By Barbara Gyarmathy, Master Gardener
“Some of what happens to nature is beyond our control. But not our backyards. This is where we can do our bit to help the insects, butterflies, birds and animals that are necessary to life. The key word is habitat. It’s being lost all over the world, and with it, the biodiversity that’s essential to life on the planet. It’s up to us to put it back. One backyard at a time.”
— Carolyn Ulrich, Editor, Chicagoland Gardening Magazine
Non-native plant species provide on average 68% less food for insects and birds than native plants, and the good news is no yard is too small to go with earth-friendly native plants.
Consider these possibilities: Stachys ‘Hummelo’ (Perennial Plant Association’s Plant of the Year in 2019), Allium ‘Millenium’ (Plant of the Year 2018); monarda and milkweeds for our monarch butterflies and Calamintha nepetha for our bees; Little Blue Stem and Prairie Dropseed are favorite grasses; tithonia and zinnias are unsurpassed annuals providing both the nectar and habitat necessary for healthy native ecology.
Soon, a wide variety of native plants will be available in Beverly/Morgan Park when the second location for City Grange opens at 1818 W. 99th St. City Grange, Chicago’s only independent social-enterprise gardening company, offers organic and pesticide-free plants and seeds, soil and other gardening supplies. City Grange has expanded it delivery zone to include Beverly/Morgan Park and they are offering online gardening classes. Find info at www.citygrange.com.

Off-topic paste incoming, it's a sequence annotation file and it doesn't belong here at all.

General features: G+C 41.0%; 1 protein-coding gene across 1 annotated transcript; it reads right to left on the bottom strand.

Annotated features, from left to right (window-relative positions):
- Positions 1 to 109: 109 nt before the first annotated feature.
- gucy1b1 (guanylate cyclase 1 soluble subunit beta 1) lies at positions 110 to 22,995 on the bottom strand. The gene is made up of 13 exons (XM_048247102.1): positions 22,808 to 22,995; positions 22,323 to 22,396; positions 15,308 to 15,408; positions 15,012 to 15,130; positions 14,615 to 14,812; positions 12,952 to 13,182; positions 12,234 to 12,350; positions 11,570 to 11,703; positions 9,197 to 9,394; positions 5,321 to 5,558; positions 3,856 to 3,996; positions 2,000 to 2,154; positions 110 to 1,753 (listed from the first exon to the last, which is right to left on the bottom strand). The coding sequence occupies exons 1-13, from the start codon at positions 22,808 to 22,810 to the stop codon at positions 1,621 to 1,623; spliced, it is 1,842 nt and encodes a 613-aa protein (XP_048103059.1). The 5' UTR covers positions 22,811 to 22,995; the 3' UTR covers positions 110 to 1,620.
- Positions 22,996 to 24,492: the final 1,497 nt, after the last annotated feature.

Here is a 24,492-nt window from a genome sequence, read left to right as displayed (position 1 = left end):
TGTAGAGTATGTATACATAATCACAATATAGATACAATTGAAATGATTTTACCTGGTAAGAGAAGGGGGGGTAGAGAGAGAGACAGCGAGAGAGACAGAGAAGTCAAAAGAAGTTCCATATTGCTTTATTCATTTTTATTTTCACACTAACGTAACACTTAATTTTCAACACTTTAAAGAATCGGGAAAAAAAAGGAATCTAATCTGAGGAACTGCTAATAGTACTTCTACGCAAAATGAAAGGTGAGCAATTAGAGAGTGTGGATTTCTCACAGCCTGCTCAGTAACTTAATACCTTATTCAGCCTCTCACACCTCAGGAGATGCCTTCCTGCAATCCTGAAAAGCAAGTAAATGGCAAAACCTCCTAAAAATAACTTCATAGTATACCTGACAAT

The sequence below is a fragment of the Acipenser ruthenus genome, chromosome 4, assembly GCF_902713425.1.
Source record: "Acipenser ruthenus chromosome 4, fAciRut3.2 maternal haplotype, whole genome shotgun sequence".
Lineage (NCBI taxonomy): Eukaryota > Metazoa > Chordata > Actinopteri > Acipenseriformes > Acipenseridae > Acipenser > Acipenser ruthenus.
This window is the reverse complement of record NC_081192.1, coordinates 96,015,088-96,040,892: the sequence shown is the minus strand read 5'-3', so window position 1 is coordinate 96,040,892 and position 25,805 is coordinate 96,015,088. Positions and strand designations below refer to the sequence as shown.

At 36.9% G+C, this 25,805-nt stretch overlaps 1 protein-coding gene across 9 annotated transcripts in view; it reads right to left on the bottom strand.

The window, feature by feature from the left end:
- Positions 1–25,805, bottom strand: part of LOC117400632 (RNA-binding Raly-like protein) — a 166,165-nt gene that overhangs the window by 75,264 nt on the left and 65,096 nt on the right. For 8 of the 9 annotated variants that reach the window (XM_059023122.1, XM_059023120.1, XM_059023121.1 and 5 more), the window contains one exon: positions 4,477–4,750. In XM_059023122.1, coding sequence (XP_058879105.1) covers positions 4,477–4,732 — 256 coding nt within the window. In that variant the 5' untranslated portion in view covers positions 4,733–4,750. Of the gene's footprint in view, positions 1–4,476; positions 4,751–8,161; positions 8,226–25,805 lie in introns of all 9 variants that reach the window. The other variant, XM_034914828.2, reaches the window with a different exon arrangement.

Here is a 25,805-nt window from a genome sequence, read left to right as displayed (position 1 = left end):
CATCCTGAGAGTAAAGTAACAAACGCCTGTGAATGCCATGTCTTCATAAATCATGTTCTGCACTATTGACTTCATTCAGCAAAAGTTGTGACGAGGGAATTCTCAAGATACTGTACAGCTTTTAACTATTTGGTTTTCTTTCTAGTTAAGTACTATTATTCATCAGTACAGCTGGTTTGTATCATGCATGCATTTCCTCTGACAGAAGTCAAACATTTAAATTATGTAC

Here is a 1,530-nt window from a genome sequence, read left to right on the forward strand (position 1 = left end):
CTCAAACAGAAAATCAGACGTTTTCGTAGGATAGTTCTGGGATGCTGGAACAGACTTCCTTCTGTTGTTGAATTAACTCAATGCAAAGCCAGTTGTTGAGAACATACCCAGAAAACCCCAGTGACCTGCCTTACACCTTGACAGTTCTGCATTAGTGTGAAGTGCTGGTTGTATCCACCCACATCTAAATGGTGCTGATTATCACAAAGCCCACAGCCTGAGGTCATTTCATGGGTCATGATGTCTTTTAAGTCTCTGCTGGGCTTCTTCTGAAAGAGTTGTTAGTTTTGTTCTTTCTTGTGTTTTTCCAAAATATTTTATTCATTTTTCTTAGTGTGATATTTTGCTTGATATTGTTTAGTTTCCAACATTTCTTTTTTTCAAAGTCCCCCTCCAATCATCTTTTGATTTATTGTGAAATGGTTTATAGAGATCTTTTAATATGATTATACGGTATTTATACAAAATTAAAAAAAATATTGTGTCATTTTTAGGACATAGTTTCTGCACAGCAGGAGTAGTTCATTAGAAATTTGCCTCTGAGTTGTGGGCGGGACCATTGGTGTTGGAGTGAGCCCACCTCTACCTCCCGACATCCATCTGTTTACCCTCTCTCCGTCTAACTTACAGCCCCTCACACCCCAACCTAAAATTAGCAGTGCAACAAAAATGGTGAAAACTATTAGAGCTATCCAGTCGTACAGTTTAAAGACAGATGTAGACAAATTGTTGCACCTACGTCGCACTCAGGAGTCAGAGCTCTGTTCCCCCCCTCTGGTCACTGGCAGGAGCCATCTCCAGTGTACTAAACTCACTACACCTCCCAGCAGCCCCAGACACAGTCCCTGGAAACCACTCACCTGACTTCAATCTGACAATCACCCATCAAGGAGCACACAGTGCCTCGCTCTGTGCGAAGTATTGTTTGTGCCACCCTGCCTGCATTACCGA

So now is the time to make your dream garden a reality. What tasks are at hand?
Continue to look for winter injury on trees and shrubs. Winter injury can occur on almost any plant, particularly those subject to drought stress, drying winds and plants growing outside their adapted range. Boxwood, azalea, rhododendron, arborvitae, juniper and many fruit trees are susceptible to winter kill. Leaves are usually the first to die, followed by buds and then the smaller twigs. Prune out twigs and branches that have not leafed out or consider removing extensively damaged plants.
Annuals and perennials can be planted in mid to late May. This is also the time to plant summer and fall-flowering bulbs such as dahlias, cannas, tuberous begonias, caladium, crocosmia, freesia, gladiolus or calla lilies.
When space is limited, consider implementing “edible landscaping.” Edible plants can be tucked into traditional ornamental landscapes. For example, add colorful lettuces, red mustard, or Swiss chard to your flower bed alongside annuals. Create edible containers that mingle with containers of tropical or annuals. The edibles will blend in best if you select dwarf varieties.
Apply mulch around plants when soil has warmed, usually late May. Never apply more than 2 inches and keep mulch pulled away from the plant crowns to prevent insect or disease problems. Consider planting closer, so less mulch is used.
Pinch off a ½ inch of the stems of chrysanthemums, asters, phlox, bee balm and sedum when they reach 6-7 inches tall. Pinching back shoots through June will increase the health of the plant and keep it from becoming straggly.
Remove spent flowers from spring bulbs, but allow bulb foliage to die back naturally. Leaves make food resources, which are stored in the bulbs for next year.
Plant transplants of tomatoes, peppers and eggplant. Choose disease resistant varieties. Stake or cage plants and allow proper spacing.
Plants seeds of cucumbers and squash. Train these vining vegetables to some type of support such as existing fences, poles, wire cages and trellises.
Plant a selection of warm-season herbs including basil, rosemary, parsley and cilantro.
Prune spring-flowering shrubs right after they bloom (before next year’s buds are being formed).
And enjoy. The sunshine and increase in temperatures are so welcome by now. The scent of the fresh earth and listening to the flocks of geese flying overhead will diminish stress!